click above to browse
through the current issue





Want to see your child's
work in print? The winner
will receive a �25 book voucher. Email: [email protected]sup.co.uk

TAKE RISKS AND LOSE WEIGHT

51% of children aged 7–12 years are not allowed to climb a tree without adult supervision


A recent review of PE lessons across Europe, Australia, and North and South America suggests that formal classes are having little effect on children’s weight.

Instead, the review of 26 studies of different PE programmes found that how children eat and play at home has more influence on their weight. However, school PE lessons were seen as extremely important in lowering children’s cholesterol levels and increasing fitness and lung capacity, reports Kate Devlin, Medical Correspondent for The Telegraph.

Obesity can shorten lifespans by eleven years


The report comes amid ministers’ concerns that obesity can shorten lifespans by 11 years, with official figures showing that one in three children aged 10 are overweight or obese.

On the subject of play, the publication of this review coincides with the launch of new guidance by Play England and the DCSF called ‘Managing Risk in Play Provision.’

Research from Playday 2008 shows that 51 per cent of children aged 7-12 years are not allowed to climb a tree without adult supervision and that 77 per cent of children and young people aged 7-16 would like more opportunities to take risks while playing.

In response to these statistics and further research, the latest guidance hopes to promote adventurous play and the inclusion of good and bad risks in playgrounds by incorporating such facilities as pools, skateboard and BMX tracks, and traditional park plants, including ones with mildly poisonous berries.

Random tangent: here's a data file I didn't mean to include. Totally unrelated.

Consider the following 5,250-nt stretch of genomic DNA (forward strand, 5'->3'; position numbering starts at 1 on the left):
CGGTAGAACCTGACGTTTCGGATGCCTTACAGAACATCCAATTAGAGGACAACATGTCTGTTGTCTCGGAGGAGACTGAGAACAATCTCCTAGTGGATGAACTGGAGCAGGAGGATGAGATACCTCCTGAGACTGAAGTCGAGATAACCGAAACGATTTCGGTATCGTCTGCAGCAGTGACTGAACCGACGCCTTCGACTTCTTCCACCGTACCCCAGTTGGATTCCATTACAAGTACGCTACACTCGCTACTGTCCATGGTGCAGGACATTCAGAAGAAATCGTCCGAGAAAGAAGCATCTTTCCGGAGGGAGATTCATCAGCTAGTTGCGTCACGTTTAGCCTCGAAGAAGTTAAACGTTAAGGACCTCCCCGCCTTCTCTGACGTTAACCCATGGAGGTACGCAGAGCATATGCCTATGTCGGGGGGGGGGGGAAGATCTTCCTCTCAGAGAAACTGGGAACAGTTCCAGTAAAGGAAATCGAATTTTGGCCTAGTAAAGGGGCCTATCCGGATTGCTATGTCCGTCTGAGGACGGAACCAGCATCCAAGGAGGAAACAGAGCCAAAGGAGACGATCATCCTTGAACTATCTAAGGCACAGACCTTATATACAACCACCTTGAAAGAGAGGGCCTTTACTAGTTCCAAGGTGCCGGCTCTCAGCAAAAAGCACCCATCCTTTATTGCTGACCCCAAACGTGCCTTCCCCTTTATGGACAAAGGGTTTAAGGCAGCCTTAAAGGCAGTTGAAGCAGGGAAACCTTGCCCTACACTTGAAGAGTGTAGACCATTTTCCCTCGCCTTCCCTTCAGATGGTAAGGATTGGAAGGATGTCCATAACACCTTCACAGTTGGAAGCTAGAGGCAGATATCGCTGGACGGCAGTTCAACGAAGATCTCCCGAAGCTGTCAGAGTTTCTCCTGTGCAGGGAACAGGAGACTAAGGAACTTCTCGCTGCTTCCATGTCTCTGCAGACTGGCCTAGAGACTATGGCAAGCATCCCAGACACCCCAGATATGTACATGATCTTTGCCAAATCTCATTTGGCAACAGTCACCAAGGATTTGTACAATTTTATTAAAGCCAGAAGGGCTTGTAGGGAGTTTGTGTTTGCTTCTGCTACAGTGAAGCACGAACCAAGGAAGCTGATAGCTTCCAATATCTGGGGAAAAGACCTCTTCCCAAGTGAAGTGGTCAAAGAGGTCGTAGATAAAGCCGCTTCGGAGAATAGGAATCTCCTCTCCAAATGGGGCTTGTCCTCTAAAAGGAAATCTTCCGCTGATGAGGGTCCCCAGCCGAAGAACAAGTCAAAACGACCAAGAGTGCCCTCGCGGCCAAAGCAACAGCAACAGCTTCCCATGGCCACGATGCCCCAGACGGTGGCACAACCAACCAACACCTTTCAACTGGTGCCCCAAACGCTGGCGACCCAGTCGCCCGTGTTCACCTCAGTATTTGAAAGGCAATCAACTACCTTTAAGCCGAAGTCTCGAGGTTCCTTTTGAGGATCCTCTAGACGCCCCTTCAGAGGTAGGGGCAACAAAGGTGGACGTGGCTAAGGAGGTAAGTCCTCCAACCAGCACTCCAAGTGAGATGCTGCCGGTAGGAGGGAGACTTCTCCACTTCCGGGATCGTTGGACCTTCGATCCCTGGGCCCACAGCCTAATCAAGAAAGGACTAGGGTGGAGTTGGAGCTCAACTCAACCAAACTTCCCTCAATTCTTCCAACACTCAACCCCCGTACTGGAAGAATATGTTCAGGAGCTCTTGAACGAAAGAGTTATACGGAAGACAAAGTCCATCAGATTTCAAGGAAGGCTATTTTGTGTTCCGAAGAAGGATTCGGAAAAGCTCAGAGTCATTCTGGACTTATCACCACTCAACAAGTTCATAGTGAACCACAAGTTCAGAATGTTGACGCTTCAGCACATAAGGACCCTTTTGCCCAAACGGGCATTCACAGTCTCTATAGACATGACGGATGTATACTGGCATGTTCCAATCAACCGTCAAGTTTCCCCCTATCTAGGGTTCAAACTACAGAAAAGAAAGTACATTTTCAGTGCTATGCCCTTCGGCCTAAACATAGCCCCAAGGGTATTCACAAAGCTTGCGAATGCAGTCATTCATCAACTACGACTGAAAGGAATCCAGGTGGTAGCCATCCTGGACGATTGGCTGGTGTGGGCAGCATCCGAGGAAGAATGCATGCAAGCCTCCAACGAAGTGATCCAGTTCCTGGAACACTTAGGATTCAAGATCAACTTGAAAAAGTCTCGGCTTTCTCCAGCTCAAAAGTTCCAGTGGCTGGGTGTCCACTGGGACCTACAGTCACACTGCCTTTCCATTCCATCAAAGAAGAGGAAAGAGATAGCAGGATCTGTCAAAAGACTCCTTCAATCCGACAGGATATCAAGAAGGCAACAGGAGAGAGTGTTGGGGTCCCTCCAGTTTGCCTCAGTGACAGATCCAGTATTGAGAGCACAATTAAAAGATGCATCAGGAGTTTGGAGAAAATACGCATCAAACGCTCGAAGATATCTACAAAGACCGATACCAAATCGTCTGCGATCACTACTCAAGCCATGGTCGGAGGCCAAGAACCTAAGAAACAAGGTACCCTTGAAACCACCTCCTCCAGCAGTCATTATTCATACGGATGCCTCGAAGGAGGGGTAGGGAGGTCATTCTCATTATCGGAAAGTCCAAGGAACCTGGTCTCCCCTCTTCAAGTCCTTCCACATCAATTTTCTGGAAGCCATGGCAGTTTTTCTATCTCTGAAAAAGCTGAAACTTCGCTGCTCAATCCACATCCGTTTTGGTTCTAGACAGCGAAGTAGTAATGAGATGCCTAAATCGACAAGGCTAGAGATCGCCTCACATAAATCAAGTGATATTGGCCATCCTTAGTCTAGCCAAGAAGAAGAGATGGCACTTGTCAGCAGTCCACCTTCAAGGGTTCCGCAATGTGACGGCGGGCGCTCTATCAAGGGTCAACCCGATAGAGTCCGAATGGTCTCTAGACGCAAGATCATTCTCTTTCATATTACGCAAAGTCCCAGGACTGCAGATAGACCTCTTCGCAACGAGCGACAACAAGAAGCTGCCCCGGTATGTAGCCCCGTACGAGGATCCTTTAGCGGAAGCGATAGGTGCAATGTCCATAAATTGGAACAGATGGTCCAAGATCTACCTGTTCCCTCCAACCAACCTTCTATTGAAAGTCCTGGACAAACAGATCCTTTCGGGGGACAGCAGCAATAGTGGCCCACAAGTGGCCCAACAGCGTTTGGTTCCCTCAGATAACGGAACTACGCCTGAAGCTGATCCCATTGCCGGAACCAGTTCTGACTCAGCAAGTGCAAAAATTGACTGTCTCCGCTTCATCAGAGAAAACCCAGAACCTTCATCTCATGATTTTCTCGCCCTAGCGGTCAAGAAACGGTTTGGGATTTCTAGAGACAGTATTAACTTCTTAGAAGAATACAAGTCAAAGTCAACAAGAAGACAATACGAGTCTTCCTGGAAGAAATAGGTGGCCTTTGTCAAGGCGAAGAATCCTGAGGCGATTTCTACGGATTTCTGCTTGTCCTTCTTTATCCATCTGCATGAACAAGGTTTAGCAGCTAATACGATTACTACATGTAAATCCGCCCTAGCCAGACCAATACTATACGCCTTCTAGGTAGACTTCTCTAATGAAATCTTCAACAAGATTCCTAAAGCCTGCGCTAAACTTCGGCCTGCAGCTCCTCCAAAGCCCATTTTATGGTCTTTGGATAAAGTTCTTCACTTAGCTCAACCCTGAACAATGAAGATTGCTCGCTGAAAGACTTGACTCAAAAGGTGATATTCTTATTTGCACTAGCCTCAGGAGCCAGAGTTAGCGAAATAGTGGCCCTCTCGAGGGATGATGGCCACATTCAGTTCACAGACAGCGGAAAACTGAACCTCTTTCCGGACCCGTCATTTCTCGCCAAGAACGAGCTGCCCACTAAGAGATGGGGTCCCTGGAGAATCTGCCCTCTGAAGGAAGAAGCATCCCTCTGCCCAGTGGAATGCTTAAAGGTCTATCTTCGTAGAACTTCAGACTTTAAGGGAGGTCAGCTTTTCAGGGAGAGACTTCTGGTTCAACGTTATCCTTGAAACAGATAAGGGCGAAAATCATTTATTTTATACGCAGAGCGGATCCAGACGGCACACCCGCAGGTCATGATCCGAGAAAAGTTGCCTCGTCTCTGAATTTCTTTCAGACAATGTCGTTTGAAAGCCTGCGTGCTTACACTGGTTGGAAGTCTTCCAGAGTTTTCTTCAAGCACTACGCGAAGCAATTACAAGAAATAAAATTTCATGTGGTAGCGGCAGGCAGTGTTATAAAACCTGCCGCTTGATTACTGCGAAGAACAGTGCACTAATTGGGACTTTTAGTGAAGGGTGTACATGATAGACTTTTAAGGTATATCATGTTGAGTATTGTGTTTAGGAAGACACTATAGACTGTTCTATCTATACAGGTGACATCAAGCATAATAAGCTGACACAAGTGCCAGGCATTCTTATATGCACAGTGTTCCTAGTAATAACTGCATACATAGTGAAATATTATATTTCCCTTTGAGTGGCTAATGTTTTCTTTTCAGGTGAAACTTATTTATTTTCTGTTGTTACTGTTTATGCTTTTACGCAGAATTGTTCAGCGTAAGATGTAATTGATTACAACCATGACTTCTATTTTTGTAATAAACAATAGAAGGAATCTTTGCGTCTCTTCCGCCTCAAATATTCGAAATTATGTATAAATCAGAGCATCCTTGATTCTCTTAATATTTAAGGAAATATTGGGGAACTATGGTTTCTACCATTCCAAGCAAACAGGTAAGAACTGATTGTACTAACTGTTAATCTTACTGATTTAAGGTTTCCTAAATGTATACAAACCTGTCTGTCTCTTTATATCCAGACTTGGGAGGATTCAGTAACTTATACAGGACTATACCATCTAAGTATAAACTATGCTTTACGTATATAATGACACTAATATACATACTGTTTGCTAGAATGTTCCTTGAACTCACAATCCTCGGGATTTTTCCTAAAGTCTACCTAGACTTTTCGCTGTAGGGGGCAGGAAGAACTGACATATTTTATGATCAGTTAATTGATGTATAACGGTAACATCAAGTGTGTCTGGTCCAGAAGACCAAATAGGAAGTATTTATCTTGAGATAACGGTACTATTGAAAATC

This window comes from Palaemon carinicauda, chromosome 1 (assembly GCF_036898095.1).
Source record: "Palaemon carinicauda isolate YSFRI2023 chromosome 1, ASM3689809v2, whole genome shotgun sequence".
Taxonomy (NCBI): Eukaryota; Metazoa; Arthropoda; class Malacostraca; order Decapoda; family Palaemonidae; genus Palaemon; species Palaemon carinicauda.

The Play England guidance notes that the lives of children have become much more restricted and controlled over the last 30 years but highlights that: “Reflecting the concerns of the most anxious parents by removing all risks” from the playgrounds is not the answer.

The authors advise: “It is unhelpful always to define ‘harm’ and ‘injury’ as negative . . . In daily life we respond to the concept of ‘harm’ in a highly nuanced way, particularly where children and young people are concerned. The phrase, ‘That’ll teach you!’ is an acknowledgement that self-generated harm can be a valuable form of instruction.”

“Adventurous play environments where children can test themselves and build their confidence without being exposed to unacceptable risks” are needed


Adrian Voce, Director of Play England, said: “We know that children want and need challenging play opportunities. This guide responds to these needs by promoting and describing a new approach to risk management that values the benefits to children of them being able to manage some risks for themselves. It should enable stimulating and adventurous play environments where children can test themselves and build their confidence without being exposed to unacceptable risks.”

The guide is a collaboration of practitioners, academics and play providers fully endorsed by leading play safety specialists and the Health and Safety Executive.

Useful links: www.playengland.org.uk